Nervously, I shoulder my backpack and carry it across the campsite. Doesn’t eeel too bad – I’ve carried heavier things before! Just never for this long… After a few steps I stop, standing before my judge – the scale hanging off a tree, ready to tell me the awful truth. I take off my backpack and set it to the ground – big mistake. I struggle to lift it high enough to hang in on the scale. It’s alright, I tell myself. Your arms are just weak because you stopped climbing and doing yoga so much. There – I managed. I barely dare to look at the round display above the hook. How much was it going to be?
As I take down the backpack again and walk back towards my cabin, glad the weight started with a 1 and convinced I could find a few items to take out to make it lighter, one of the guys from the other media group shouted over to me. How heavy is it? I say, 18kg, and he chuckles. On a girl…, he says behind a wide grin to his friend sitting next to him. Oh, I’ll show you!
I was in the middle of nowhere, 150km north of the Arctic Circle in Swedish Lapland. Tomorrow, I would make my way to the small village of Nikkaluokta, which lies on the end of a single track road. We came here by bus from our camp near Kiruna, but soon we would slow down considerably. From 300 horsepower down to one Kathi-power – my legs alone would carry me to Abisko, 110km from where I was standing right now. Around me were 15 other women, with equally heavy backpacks and the same motivation to show the world (and particularly these chuckling guys from our camp) that indeed, women can do this kind of thing – we were the “Women on the Trail”.
Welcome to Fjällräven Classic Sweden!
What is Fjällräven Classic Sweden?
Fjällräven Classic Sweden was launched in 2005 with the aim to encourage more people to hit the trails of Sweden and spend more time outdoors. The event evolves around a 110km-long stretch of the Kungsleden from Nikkaluokta to Abisko. Most participants hike it in 4-6 days, although some run it in 19 hours (!) while others take more time to finish.
Kungsleden was built in the late 19th century to promote outdoor tourism in northern Sweden, and named ‘King’s Trail’ because it was supposed to be the most beautiful trail in the country. And while I haven’t hiked any other Swedish trails to compare it with, I’d say, Kungsleden must be high up on the list of top scenic trails in Sweden anyway!
Together with 2,000 other hikers from all across the world, our group set out for a 5-day long journey through the Swedish wilderness. We carried everything we needed on our backs – tents, clothes, food and everything else you might need on the trail.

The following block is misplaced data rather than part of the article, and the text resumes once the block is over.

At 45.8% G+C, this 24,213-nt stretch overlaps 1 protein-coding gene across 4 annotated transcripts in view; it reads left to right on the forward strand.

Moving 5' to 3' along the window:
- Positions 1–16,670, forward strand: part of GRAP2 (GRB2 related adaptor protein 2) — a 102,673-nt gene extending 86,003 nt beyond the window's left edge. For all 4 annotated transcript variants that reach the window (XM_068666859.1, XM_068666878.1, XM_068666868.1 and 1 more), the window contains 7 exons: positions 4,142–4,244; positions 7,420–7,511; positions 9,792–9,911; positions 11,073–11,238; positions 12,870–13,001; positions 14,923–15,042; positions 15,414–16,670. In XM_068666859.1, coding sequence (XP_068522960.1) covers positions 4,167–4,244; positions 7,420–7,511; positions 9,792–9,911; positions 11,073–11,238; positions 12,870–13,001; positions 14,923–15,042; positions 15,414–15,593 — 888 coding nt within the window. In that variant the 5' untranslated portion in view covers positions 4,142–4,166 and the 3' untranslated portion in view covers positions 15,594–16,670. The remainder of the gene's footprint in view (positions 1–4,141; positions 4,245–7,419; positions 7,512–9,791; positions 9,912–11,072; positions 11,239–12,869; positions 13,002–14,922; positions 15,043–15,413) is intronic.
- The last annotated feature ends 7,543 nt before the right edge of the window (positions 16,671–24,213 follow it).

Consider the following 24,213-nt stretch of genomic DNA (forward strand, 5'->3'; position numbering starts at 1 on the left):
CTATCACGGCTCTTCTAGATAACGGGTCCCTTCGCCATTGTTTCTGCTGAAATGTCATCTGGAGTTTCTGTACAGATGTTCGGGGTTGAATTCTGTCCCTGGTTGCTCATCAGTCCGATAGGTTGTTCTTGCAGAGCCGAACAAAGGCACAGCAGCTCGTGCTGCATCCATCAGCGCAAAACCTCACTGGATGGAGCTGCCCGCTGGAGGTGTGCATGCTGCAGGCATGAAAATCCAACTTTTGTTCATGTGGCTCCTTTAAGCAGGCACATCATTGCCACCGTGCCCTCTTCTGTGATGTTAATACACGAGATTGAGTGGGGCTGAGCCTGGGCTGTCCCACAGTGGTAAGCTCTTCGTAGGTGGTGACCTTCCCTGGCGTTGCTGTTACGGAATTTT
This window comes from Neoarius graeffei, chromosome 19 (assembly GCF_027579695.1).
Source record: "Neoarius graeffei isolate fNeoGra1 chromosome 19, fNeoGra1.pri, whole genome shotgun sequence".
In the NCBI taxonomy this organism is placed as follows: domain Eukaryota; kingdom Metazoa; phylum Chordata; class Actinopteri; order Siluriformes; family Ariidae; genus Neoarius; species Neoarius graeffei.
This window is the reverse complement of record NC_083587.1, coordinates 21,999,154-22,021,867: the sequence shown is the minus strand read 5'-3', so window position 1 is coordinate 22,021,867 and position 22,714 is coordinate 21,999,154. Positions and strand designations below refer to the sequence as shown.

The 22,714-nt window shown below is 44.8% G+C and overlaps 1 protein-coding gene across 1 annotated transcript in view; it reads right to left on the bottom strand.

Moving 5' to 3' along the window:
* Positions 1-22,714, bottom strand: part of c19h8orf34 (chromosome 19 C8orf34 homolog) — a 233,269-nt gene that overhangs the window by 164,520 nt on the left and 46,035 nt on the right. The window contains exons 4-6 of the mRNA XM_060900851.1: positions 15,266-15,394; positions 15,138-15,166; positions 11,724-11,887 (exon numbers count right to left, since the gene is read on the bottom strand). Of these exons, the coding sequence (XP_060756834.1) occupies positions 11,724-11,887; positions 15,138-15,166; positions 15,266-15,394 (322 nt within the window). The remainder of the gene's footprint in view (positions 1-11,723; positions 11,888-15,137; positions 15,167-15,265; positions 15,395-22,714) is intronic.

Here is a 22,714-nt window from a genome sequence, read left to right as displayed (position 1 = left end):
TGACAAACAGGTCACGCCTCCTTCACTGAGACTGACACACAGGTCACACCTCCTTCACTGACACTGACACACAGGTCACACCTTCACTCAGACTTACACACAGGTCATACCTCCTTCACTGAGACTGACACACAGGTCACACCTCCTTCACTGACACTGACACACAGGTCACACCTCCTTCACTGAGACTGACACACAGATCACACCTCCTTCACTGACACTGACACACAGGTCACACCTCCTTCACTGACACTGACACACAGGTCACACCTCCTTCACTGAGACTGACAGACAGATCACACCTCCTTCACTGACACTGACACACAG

Middle photo by Anette Andersson
As a mountain-loving Travelette myself I must say, I’m often quite annoyed that the field of outdoor sports and leisure activities is so dominated by men. When I look up ‘adventure’ on my favourite stock image platform, the majority of photos shows guys giving it all out in the wilderness. And the women? Not so much… I encounter the same at outdoor film festivals, even though I see that the tendency to focus on women’s stories is on the rise.
When the invite for Fjällräven Classic Sweden came in, I jumped at the opportunity simply because I wanted to meet more female writers, photographers and bloggers who love the outdoors – together we might be able to change the image of the ‘outdoor adventurer’.
Photos by Anette Andersson
The women on the trail
40% of all Fjällräven Classic Sweden 2017 participants were women, which is the highest number they have ever reached. 800 women were gathered on the trail, some of them walking alone, others with their partners or in (mixed) groups. I was one of them.
“There is a different energy when walking with an all-female group”, one of our guides, Ann, tells me as we walk from Singi to Sälka. It is the second day on the trail; the first day had been longer than expected and the first blisters had to be taken care of. The atmosphere in the group though is as jolly as it was when we skinny-dipped between sauna sessions on our first night at Fjellborg Arctic Lodge.
As a female guide Ann has had to deal with her share of inconvenient male clients. “They don’t accept help that easily; won’t say when their feet hurt or the backpack is too heavy. They don’t want your help, don’t take your advice and sometimes just don’t listen.”
And that, even though Ann has years of experience in the bank. She has been guiding groups for a long time and also worked for Fjällräven Classic before. Together with her husband she has 140 huskies and is a successful dog sledder.
“Dog sledding is a pretty much gender-neutral sport. It’s not about the strength of a musher, but rather about endurance and making the right decisions for your dog team. I think it’s pretty much 50:50 between men and women,” Ann says. In other outdoor sports there are less women, but it is getting better.